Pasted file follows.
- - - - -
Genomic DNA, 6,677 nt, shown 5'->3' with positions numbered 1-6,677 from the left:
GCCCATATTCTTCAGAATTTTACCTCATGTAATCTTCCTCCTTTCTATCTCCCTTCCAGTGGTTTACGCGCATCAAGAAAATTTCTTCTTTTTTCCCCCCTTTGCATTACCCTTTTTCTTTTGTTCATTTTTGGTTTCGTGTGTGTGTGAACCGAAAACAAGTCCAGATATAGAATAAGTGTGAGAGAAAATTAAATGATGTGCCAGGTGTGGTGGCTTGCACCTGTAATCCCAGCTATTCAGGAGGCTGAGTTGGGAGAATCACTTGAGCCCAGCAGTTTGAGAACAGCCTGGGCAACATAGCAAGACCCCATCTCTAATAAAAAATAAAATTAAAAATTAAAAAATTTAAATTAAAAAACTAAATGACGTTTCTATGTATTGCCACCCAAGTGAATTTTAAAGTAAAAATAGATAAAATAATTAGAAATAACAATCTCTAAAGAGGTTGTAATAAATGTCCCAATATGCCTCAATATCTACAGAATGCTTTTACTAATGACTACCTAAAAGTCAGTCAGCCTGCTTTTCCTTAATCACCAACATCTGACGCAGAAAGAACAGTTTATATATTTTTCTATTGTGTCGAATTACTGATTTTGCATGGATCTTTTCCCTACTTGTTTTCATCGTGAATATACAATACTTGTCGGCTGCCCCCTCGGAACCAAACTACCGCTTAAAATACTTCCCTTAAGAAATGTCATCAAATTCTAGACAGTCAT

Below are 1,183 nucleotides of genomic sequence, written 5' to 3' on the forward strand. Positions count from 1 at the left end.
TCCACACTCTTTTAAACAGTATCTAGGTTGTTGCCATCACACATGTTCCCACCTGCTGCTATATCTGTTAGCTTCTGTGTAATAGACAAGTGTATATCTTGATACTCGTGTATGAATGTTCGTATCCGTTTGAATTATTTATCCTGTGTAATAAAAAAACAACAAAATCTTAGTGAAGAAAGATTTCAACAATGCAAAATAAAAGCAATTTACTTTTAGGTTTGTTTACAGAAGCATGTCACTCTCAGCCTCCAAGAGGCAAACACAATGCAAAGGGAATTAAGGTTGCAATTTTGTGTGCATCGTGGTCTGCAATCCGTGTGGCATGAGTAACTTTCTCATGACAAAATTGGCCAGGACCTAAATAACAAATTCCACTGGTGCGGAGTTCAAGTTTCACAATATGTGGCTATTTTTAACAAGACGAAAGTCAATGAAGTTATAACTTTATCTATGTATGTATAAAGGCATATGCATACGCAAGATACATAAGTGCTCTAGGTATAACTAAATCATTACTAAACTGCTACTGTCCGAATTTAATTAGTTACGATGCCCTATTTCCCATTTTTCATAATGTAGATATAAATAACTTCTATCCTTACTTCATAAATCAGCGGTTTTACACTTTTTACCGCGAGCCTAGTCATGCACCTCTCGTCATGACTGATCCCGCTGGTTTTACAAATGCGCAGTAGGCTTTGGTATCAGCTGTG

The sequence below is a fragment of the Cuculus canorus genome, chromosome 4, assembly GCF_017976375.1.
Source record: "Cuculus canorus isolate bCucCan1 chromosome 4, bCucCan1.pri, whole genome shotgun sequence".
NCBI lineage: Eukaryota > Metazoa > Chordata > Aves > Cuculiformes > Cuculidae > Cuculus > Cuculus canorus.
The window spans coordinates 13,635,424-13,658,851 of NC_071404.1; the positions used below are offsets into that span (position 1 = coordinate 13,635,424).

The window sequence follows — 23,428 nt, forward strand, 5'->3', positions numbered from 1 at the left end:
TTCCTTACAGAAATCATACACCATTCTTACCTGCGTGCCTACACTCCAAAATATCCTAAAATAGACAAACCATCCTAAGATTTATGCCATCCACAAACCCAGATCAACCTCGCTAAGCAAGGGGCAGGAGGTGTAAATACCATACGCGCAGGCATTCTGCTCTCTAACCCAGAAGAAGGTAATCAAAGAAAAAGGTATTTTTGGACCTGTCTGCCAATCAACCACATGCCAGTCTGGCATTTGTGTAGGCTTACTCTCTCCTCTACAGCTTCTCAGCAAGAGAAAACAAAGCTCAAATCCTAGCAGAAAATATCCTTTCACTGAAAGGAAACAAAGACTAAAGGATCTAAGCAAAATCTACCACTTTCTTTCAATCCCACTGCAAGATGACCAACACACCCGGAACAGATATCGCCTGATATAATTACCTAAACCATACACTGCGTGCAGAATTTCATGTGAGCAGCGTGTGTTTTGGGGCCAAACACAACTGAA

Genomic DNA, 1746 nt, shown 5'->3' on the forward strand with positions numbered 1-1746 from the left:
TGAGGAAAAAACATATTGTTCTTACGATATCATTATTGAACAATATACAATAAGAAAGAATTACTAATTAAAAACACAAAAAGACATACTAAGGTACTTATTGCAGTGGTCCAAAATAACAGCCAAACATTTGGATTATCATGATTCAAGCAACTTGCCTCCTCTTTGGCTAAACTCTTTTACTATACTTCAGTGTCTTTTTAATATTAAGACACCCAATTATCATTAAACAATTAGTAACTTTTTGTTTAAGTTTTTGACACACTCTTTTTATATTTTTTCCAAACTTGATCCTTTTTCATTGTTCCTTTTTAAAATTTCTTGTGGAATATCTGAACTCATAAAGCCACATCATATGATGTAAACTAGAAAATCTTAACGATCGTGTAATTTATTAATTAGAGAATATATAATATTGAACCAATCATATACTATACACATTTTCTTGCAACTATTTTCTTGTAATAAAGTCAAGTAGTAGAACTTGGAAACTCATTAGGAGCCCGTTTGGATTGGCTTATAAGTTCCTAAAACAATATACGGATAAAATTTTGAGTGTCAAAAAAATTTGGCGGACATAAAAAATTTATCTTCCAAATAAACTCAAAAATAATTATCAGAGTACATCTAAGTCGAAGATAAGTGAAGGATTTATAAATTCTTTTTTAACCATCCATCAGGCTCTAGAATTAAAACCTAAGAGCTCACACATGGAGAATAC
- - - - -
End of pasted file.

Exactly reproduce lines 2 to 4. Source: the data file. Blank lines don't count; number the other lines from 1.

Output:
GCCCATATTCTTCAGAATTTTACCTCATGTAATCTTCCTCCTTTCTATCTCCCTTCCAGTGGTTTACGCGCATCAAGAAAATTTCTTCTTTTTTCCCCCCTTTGCATTACCCTTTTTCTTTTGTTCATTTTTGGTTTCGTGTGTGTGTGAACCGAAAACAAGTCCAGATATAGAATAAGTGTGAGAGAAAATTAAATGATGTGCCAGGTGTGGTGGCTTGCACCTGTAATCCCAGCTATTCAGGAGGCTGAGTTGGGAGAATCACTTGAGCCCAGCAGTTTGAGAACAGCCTGGGCAACATAGCAAGACCCCATCTCTAATAAAAAATAAAATTAAAAATTAAAAAATTTAAATTAAAAAACTAAATGACGTTTCTATGTATTGCCACCCAAGTGAATTTTAAAGTAAAAATAGATAAAATAATTAGAAATAACAATCTCTAAAGAGGTTGTAATAAATGTCCCAATATGCCTCAATATCTACAGAATGCTTTTACTAATGACTACCTAAAAGTCAGTCAGCCTGCTTTTCCTTAATCACCAACATCTGACGCAGAAAGAACAGTTTATATATTTTTCTATTGTGTCGAATTACTGATTTTGCATGGATCTTTTCCCTACTTGTTTTCATCGTGAATATACAATACTTGTCGGCTGCCCCCTCGGAACCAAACTACCGCTTAAAATACTTCCCTTAAGAAATGTCATCAAATTCTAGACAGTCAT

Below are 1,183 nucleotides of genomic sequence, written 5' to 3' on the forward strand. Positions count from 1 at the left end.
TCCACACTCTTTTAAACAGTATCTAGGTTGTTGCCATCACACATGTTCCCACCTGCTGCTATATCTGTTAGCTTCTGTGTAATAGACAAGTGTATATCTTGATACTCGTGTATGAATGTTCGTATCCGTTTGAATTATTTATCCTGTGTAATAAAAAAACAACAAAATCTTAGTGAAGAAAGATTTCAACAATGCAAAATAAAAGCAATTTACTTTTAGGTTTGTTTACAGAAGCATGTCACTCTCAGCCTCCAAGAGGCAAACACAATGCAAAGGGAATTAAGGTTGCAATTTTGTGTGCATCGTGGTCTGCAATCCGTGTGGCATGAGTAACTTTCTCATGACAAAATTGGCCAGGACCTAAATAACAAATTCCACTGGTGCGGAGTTCAAGTTTCACAATATGTGGCTATTTTTAACAAGACGAAAGTCAATGAAGTTATAACTTTATCTATGTATGTATAAAGGCATATGCATACGCAAGATACATAAGTGCTCTAGGTATAACTAAATCATTACTAAACTGCTACTGTCCGAATTTAATTAGTTACGATGCCCTATTTCCCATTTTTCATAATGTAGATATAAATAACTTCTATCCTTACTTCATAAATCAGCGGTTTTACACTTTTTACCGCGAGCCTAGTCATGCACCTCTCGTCATGACTGATCCCGCTGGTTTTACAAATGCGCAGTAGGCTTTGGTATCAGCTGTG